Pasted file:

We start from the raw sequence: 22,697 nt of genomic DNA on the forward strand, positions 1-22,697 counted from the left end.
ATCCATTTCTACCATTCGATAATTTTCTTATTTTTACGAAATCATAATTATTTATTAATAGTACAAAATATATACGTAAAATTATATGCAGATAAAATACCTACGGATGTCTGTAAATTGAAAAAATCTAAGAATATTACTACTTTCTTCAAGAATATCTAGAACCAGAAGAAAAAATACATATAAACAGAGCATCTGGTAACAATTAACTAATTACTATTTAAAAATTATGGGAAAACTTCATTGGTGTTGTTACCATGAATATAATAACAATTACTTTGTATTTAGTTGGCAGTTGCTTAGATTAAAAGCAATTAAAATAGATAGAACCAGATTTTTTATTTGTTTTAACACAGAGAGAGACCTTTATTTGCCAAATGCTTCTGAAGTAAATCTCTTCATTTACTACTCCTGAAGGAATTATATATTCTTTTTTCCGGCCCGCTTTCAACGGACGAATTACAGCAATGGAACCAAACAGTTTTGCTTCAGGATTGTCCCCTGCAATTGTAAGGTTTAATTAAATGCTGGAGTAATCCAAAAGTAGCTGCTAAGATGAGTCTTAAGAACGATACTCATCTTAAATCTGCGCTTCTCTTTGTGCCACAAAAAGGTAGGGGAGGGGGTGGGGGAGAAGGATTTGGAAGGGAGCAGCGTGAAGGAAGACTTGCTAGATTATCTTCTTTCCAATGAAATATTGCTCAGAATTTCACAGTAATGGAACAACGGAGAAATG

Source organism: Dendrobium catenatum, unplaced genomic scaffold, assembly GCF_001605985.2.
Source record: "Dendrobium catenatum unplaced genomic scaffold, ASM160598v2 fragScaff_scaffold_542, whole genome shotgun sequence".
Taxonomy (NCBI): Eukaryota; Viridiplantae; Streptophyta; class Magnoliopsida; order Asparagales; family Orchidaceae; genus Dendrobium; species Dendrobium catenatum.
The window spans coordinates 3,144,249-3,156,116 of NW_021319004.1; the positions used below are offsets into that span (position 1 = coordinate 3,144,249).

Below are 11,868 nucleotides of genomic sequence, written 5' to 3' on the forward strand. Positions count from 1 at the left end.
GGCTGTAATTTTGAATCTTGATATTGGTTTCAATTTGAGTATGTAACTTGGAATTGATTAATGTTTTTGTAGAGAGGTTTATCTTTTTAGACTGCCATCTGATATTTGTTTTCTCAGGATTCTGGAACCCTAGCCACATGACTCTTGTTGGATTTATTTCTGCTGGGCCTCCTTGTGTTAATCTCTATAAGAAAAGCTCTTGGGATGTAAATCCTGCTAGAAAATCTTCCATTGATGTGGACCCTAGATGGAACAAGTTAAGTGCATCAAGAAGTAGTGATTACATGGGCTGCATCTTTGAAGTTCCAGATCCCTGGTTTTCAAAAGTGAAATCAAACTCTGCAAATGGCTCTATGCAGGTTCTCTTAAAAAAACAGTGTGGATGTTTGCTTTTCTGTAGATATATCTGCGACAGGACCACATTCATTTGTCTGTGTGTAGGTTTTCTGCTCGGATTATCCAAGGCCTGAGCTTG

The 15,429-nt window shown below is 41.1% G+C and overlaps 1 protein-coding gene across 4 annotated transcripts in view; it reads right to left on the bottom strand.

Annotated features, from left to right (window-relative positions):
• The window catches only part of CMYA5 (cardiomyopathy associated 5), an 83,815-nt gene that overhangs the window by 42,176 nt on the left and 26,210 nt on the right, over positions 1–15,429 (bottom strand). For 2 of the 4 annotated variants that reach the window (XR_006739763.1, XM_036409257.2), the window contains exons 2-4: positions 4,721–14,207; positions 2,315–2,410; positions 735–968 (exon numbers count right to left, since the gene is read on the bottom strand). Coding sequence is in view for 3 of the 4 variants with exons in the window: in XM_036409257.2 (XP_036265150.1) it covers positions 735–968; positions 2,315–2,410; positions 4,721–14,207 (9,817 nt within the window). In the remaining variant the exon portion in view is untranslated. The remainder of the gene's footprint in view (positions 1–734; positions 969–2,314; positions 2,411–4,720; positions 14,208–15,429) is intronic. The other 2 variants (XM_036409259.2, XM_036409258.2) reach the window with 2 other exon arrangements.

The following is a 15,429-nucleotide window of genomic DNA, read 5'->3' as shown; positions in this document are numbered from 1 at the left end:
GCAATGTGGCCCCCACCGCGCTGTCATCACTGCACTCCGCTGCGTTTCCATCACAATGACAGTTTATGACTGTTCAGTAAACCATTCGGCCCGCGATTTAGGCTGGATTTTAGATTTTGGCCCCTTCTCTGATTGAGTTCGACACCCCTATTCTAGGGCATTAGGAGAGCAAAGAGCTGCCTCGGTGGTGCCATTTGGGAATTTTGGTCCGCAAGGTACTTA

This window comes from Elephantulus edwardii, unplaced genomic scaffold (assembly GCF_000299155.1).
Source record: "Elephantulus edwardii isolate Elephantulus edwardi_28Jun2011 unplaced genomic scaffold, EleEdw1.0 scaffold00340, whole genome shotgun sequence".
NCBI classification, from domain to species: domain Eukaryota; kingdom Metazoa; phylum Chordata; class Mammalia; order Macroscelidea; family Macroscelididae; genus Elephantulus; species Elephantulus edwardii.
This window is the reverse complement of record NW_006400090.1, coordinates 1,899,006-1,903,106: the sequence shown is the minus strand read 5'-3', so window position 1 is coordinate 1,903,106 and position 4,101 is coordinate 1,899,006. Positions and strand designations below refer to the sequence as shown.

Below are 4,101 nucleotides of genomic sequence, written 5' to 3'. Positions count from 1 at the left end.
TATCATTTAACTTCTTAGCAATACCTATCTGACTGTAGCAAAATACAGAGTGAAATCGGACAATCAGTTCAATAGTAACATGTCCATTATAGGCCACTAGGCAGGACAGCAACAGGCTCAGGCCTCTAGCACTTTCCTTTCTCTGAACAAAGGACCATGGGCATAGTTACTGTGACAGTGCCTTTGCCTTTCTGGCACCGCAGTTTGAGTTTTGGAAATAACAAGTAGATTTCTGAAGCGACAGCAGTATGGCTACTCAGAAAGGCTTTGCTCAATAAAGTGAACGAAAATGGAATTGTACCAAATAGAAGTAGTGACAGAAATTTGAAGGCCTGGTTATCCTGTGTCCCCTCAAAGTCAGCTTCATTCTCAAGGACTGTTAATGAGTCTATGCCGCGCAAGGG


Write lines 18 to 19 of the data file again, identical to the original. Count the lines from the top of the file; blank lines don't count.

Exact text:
Below are 4,101 nucleotides of genomic sequence, written 5' to 3'. Positions count from 1 at the left end.
TATCATTTAACTTCTTAGCAATACCTATCTGACTGTAGCAAAATACAGAGTGAAATCGGACAATCAGTTCAATAGTAACATGTCCATTATAGGCCACTAGGCAGGACAGCAACAGGCTCAGGCCTCTAGCACTTTCCTTTCTCTGAACAAAGGACCATGGGCATAGTTACTGTGACAGTGCCTTTGCCTTTCTGGCACCGCAGTTTGAGTTTTGGAAATAACAAGTAGATTTCTGAAGCGACAGCAGTATGGCTACTCAGAAAGGCTTTGCTCAATAAAGTGAACGAAAATGGAATTGTACCAAATAGAAGTAGTGACAGAAATTTGAAGGCCTGGTTATCCTGTGTCCCCTCAAAGTCAGCTTCATTCTCAAGGACTGTTAATGAGTCTATGCCGCGCAAGGG